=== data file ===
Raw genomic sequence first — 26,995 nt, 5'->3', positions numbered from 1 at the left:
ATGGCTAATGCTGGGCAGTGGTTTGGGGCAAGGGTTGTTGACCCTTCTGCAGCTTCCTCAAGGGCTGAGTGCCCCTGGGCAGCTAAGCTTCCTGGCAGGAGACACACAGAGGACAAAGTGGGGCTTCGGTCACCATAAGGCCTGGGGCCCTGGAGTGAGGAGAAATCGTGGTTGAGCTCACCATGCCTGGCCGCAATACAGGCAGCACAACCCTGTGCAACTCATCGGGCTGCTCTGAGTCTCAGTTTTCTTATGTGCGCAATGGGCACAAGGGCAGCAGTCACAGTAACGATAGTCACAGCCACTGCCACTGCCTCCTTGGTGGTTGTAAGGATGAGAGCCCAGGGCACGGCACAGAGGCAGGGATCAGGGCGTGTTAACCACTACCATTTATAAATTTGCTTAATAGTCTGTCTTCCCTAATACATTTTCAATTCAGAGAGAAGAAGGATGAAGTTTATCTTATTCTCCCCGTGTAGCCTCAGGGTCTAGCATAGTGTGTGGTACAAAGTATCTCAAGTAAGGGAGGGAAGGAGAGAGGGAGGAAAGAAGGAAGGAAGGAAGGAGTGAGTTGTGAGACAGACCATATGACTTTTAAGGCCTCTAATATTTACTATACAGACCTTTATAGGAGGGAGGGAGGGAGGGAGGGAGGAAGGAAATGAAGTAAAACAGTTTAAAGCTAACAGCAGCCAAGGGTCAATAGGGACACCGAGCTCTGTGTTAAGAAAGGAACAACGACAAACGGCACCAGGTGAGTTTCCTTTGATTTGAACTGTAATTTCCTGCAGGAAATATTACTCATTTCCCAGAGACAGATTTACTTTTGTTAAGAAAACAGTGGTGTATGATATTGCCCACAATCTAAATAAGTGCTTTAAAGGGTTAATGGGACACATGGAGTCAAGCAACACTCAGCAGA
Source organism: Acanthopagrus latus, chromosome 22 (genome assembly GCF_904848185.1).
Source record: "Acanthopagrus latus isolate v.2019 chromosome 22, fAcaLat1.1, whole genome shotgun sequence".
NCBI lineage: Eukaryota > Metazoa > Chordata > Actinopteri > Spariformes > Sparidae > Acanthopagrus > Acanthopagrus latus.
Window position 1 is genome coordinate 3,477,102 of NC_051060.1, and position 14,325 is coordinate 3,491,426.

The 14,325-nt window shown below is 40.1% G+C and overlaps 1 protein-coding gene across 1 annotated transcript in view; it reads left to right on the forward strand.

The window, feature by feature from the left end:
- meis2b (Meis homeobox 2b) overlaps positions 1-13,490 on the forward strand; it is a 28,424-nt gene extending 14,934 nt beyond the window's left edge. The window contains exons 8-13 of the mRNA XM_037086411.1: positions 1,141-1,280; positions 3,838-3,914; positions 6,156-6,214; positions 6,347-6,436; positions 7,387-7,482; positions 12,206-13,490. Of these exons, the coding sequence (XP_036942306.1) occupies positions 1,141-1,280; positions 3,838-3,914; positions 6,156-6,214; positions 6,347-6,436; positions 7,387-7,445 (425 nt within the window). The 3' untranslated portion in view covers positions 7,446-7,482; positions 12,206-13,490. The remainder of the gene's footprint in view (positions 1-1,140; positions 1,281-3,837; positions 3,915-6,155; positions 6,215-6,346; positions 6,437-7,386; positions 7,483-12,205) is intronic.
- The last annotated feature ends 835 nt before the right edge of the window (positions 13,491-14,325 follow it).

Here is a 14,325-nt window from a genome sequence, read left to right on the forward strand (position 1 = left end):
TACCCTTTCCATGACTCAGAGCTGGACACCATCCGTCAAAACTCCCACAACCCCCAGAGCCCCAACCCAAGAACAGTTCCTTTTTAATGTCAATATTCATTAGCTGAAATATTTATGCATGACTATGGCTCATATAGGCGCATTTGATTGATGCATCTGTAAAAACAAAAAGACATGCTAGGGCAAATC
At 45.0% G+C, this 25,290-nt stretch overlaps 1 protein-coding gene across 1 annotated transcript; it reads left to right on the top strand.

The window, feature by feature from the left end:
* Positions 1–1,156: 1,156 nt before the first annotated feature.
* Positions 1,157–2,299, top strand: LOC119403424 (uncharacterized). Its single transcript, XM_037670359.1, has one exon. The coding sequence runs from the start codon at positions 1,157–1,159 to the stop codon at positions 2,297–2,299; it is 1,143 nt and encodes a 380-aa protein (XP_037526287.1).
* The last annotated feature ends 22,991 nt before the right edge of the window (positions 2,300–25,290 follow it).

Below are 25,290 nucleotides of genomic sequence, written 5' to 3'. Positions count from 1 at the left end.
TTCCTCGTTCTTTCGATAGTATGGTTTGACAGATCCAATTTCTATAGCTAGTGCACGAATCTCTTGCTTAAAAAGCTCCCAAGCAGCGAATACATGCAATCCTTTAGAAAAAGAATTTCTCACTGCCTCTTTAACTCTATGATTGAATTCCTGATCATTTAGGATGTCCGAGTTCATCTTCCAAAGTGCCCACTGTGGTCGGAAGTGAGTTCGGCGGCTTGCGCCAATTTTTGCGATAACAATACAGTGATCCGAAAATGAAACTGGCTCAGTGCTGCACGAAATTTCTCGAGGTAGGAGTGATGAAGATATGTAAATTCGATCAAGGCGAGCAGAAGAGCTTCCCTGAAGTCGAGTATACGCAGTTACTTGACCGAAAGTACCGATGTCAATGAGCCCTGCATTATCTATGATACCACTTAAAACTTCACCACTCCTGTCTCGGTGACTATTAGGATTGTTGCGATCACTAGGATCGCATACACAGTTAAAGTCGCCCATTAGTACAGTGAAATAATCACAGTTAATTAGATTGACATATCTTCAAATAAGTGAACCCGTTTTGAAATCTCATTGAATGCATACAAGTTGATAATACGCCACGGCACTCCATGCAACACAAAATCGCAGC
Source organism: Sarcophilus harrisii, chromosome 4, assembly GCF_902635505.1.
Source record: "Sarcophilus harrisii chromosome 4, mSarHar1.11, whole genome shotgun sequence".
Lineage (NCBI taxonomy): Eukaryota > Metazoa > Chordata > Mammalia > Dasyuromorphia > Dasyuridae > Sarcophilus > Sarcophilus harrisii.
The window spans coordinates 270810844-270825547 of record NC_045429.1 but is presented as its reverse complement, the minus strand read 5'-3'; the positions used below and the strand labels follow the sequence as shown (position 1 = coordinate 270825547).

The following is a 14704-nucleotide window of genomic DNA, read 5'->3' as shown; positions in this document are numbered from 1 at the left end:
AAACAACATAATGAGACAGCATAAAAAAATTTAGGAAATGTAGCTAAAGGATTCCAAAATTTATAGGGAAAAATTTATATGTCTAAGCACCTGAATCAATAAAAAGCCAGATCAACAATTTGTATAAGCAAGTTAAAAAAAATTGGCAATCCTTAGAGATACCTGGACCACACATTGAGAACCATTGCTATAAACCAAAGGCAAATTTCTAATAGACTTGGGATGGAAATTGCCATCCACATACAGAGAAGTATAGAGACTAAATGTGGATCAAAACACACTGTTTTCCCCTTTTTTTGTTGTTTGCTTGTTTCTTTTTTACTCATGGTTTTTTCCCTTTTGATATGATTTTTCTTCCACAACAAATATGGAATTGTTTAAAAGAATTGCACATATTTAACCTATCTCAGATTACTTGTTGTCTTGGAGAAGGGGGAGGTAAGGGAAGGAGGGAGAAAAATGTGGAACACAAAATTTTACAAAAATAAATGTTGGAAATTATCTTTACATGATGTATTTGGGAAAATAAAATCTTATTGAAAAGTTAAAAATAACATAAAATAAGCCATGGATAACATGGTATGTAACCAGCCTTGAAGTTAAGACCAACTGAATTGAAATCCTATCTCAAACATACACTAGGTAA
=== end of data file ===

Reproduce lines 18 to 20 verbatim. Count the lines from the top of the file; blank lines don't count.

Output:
Below are 25,290 nucleotides of genomic sequence, written 5' to 3'. Positions count from 1 at the left end.
TTCCTCGTTCTTTCGATAGTATGGTTTGACAGATCCAATTTCTATAGCTAGTGCACGAATCTCTTGCTTAAAAAGCTCCCAAGCAGCGAATACATGCAATCCTTTAGAAAAAGAATTTCTCACTGCCTCTTTAACTCTATGATTGAATTCCTGATCATTTAGGATGTCCGAGTTCATCTTCCAAAGTGCCCACTGTGGTCGGAAGTGAGTTCGGCGGCTTGCGCCAATTTTTGCGATAACAATACAGTGATCCGAAAATGAAACTGGCTCAGTGCTGCACGAAATTTCTCGAGGTAGGAGTGATGAAGATATGTAAATTCGATCAAGGCGAGCAGAAGAGCTTCCCTGAAGTCGAGTATACGCAGTTACTTGACCGAAAGTACCGATGTCAATGAGCCCTGCATTATCTATGATACCACTTAAAACTTCACCACTCCTGTCTCGGTGACTATTAGGATTGTTGCGATCACTAGGATCGCATACACAGTTAAAGTCGCCCATTAGTACAGTGAAATAATCACAGTTAATTAGATTGACATATCTTCAAATAAGTGAACCCGTTTTGAAATCTCATTGAATGCATACAAGTTGATAATACGCCACGGCACTCCATGCAACACAAAATCGCAGC
Source organism: Sarcophilus harrisii, chromosome 4, assembly GCF_902635505.1.